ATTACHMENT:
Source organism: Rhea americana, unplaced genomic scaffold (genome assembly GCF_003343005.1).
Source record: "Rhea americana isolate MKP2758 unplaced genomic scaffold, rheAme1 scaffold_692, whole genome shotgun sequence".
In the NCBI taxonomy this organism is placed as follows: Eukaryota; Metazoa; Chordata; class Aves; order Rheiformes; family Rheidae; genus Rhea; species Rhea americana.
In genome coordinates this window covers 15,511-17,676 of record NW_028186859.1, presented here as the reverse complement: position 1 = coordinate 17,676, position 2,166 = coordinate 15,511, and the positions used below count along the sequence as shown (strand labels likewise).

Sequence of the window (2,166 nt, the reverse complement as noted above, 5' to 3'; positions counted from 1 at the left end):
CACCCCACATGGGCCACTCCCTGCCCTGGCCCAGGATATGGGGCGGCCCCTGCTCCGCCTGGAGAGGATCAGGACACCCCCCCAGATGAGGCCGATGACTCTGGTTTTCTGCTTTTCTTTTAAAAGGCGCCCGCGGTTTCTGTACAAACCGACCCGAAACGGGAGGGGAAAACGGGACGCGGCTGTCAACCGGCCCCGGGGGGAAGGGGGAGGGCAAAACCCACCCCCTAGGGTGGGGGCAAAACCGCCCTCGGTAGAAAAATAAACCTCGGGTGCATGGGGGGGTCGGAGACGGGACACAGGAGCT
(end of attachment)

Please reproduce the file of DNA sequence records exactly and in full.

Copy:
Source organism: Rhea americana, unplaced genomic scaffold (genome assembly GCF_003343005.1).
Source record: "Rhea americana isolate MKP2758 unplaced genomic scaffold, rheAme1 scaffold_692, whole genome shotgun sequence".
In the NCBI taxonomy this organism is placed as follows: Eukaryota; Metazoa; Chordata; class Aves; order Rheiformes; family Rheidae; genus Rhea; species Rhea americana.
In genome coordinates this window covers 15,511-17,676 of record NW_028186859.1, presented here as the reverse complement: position 1 = coordinate 17,676, position 2,166 = coordinate 15,511, and the positions used below count along the sequence as shown (strand labels likewise).

Sequence of the window (2,166 nt, the reverse complement as noted above, 5' to 3'; positions counted from 1 at the left end):
CACCCCACATGGGCCACTCCCTGCCCTGGCCCAGGATATGGGGCGGCCCCTGCTCCGCCTGGAGAGGATCAGGACACCCCCCCAGATGAGGCCGATGACTCTGGTTTTCTGCTTTTCTTTTAAAAGGCGCCCGCGGTTTCTGTACAAACCGACCCGAAACGGGAGGGGAAAACGGGACGCGGCTGTCAACCGGCCCCGGGGGGAAGGGGGAGGGCAAAACCCACCCCCTAGGGTGGGGGCAAAACCGCCCTCGGTAGAAAAATAAACCTCGGGTGCATGGGGGGGTCGGAGACGGGACACAGGAGCT